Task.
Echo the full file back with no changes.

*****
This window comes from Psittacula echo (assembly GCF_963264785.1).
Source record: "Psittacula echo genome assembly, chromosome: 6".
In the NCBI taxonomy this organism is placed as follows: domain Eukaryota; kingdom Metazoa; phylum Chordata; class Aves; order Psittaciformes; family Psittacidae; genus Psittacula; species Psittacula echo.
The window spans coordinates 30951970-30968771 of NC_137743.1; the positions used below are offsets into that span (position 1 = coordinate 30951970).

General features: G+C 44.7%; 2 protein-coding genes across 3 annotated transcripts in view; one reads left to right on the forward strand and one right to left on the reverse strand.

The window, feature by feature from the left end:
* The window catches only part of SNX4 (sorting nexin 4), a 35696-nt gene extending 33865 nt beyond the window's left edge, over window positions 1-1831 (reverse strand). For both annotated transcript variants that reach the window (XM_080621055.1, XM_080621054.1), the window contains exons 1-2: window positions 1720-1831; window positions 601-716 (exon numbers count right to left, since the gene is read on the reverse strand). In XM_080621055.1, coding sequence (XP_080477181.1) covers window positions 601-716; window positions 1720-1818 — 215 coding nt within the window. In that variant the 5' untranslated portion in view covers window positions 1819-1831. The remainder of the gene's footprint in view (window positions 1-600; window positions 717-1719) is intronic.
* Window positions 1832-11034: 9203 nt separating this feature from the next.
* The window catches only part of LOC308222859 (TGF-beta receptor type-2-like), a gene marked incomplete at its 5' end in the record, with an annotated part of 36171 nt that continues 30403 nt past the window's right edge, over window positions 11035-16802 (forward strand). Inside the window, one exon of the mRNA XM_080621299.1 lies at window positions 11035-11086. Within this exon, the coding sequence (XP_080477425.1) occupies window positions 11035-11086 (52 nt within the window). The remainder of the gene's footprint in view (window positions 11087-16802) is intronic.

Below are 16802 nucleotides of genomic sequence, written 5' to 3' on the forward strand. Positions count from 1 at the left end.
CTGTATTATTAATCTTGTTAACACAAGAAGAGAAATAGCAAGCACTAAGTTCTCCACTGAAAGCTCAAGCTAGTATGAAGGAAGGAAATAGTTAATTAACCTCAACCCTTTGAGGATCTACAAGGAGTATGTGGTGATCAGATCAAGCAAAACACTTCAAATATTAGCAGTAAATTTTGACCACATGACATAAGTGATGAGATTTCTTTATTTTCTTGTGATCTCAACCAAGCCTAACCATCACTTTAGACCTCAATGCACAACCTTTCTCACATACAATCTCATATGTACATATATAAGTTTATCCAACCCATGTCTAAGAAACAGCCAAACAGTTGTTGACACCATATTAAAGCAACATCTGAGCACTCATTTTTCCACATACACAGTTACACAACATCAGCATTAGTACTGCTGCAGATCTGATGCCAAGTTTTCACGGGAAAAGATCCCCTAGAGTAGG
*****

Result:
This window comes from Psittacula echo (assembly GCF_963264785.1).
Source record: "Psittacula echo genome assembly, chromosome: 6".
In the NCBI taxonomy this organism is placed as follows: domain Eukaryota; kingdom Metazoa; phylum Chordata; class Aves; order Psittaciformes; family Psittacidae; genus Psittacula; species Psittacula echo.
The window spans coordinates 30951970-30968771 of NC_137743.1; the positions used below are offsets into that span (position 1 = coordinate 30951970).

General features: G+C 44.7%; 2 protein-coding genes across 3 annotated transcripts in view; one reads left to right on the forward strand and one right to left on the reverse strand.

The window, feature by feature from the left end:
* The window catches only part of SNX4 (sorting nexin 4), a 35696-nt gene extending 33865 nt beyond the window's left edge, over window positions 1-1831 (reverse strand). For both annotated transcript variants that reach the window (XM_080621055.1, XM_080621054.1), the window contains exons 1-2: window positions 1720-1831; window positions 601-716 (exon numbers count right to left, since the gene is read on the reverse strand). In XM_080621055.1, coding sequence (XP_080477181.1) covers window positions 601-716; window positions 1720-1818 — 215 coding nt within the window. In that variant the 5' untranslated portion in view covers window positions 1819-1831. The remainder of the gene's footprint in view (window positions 1-600; window positions 717-1719) is intronic.
* Window positions 1832-11034: 9203 nt separating this feature from the next.
* The window catches only part of LOC308222859 (TGF-beta receptor type-2-like), a gene marked incomplete at its 5' end in the record, with an annotated part of 36171 nt that continues 30403 nt past the window's right edge, over window positions 11035-16802 (forward strand). Inside the window, one exon of the mRNA XM_080621299.1 lies at window positions 11035-11086. Within this exon, the coding sequence (XP_080477425.1) occupies window positions 11035-11086 (52 nt within the window). The remainder of the gene's footprint in view (window positions 11087-16802) is intronic.

Below are 16802 nucleotides of genomic sequence, written 5' to 3' on the forward strand. Positions count from 1 at the left end.
CTGTATTATTAATCTTGTTAACACAAGAAGAGAAATAGCAAGCACTAAGTTCTCCACTGAAAGCTCAAGCTAGTATGAAGGAAGGAAATAGTTAATTAACCTCAACCCTTTGAGGATCTACAAGGAGTATGTGGTGATCAGATCAAGCAAAACACTTCAAATATTAGCAGTAAATTTTGACCACATGACATAAGTGATGAGATTTCTTTATTTTCTTGTGATCTCAACCAAGCCTAACCATCACTTTAGACCTCAATGCACAACCTTTCTCACATACAATCTCATATGTACATATATAAGTTTATCCAACCCATGTCTAAGAAACAGCCAAACAGTTGTTGACACCATATTAAAGCAACATCTGAGCACTCATTTTTCCACATACACAGTTACACAACATCAGCATTAGTACTGCTGCAGATCTGATGCCAAGTTTTCACGGGAAAAGATCCCCTAGAGTAGG